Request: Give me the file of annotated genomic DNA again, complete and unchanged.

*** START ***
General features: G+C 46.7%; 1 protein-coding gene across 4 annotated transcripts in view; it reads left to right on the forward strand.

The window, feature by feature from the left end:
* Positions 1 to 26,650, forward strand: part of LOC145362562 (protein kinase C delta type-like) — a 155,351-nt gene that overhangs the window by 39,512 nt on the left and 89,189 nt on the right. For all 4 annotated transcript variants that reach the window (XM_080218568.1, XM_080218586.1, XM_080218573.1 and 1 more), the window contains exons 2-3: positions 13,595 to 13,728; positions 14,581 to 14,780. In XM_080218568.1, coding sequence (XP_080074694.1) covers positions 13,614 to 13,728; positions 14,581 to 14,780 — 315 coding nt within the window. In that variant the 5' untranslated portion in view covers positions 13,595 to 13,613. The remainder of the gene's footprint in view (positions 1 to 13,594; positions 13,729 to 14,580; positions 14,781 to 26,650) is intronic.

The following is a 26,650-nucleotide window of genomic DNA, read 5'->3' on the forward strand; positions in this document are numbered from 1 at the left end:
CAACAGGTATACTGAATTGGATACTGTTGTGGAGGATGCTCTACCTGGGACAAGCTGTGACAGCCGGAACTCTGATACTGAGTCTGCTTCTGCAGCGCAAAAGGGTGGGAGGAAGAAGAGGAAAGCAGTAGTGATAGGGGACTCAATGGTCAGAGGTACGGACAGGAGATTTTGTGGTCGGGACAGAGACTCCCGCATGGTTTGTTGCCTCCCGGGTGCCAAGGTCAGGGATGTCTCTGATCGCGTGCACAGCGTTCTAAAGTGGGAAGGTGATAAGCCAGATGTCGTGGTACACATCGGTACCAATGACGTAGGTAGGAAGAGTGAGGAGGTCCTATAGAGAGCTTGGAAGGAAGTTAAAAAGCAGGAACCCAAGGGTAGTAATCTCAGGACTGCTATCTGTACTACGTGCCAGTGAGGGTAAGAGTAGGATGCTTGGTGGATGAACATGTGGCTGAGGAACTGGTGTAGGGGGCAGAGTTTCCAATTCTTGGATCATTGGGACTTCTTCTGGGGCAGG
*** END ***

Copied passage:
General features: G+C 46.7%; 1 protein-coding gene across 4 annotated transcripts in view; it reads left to right on the forward strand.

The window, feature by feature from the left end:
* Positions 1 to 26,650, forward strand: part of LOC145362562 (protein kinase C delta type-like) — a 155,351-nt gene that overhangs the window by 39,512 nt on the left and 89,189 nt on the right. For all 4 annotated transcript variants that reach the window (XM_080218568.1, XM_080218586.1, XM_080218573.1 and 1 more), the window contains exons 2-3: positions 13,595 to 13,728; positions 14,581 to 14,780. In XM_080218568.1, coding sequence (XP_080074694.1) covers positions 13,614 to 13,728; positions 14,581 to 14,780 — 315 coding nt within the window. In that variant the 5' untranslated portion in view covers positions 13,595 to 13,613. The remainder of the gene's footprint in view (positions 1 to 13,594; positions 13,729 to 14,580; positions 14,781 to 26,650) is intronic.

The following is a 26,650-nucleotide window of genomic DNA, read 5'->3' on the forward strand; positions in this document are numbered from 1 at the left end:
CAACAGGTATACTGAATTGGATACTGTTGTGGAGGATGCTCTACCTGGGACAAGCTGTGACAGCCGGAACTCTGATACTGAGTCTGCTTCTGCAGCGCAAAAGGGTGGGAGGAAGAAGAGGAAAGCAGTAGTGATAGGGGACTCAATGGTCAGAGGTACGGACAGGAGATTTTGTGGTCGGGACAGAGACTCCCGCATGGTTTGTTGCCTCCCGGGTGCCAAGGTCAGGGATGTCTCTGATCGCGTGCACAGCGTTCTAAAGTGGGAAGGTGATAAGCCAGATGTCGTGGTACACATCGGTACCAATGACGTAGGTAGGAAGAGTGAGGAGGTCCTATAGAGAGCTTGGAAGGAAGTTAAAAAGCAGGAACCCAAGGGTAGTAATCTCAGGACTGCTATCTGTACTACGTGCCAGTGAGGGTAAGAGTAGGATGCTTGGTGGATGAACATGTGGCTGAGGAACTGGTGTAGGGGGCAGAGTTTCCAATTCTTGGATCATTGGGACTTCTTCTGGGGCAGG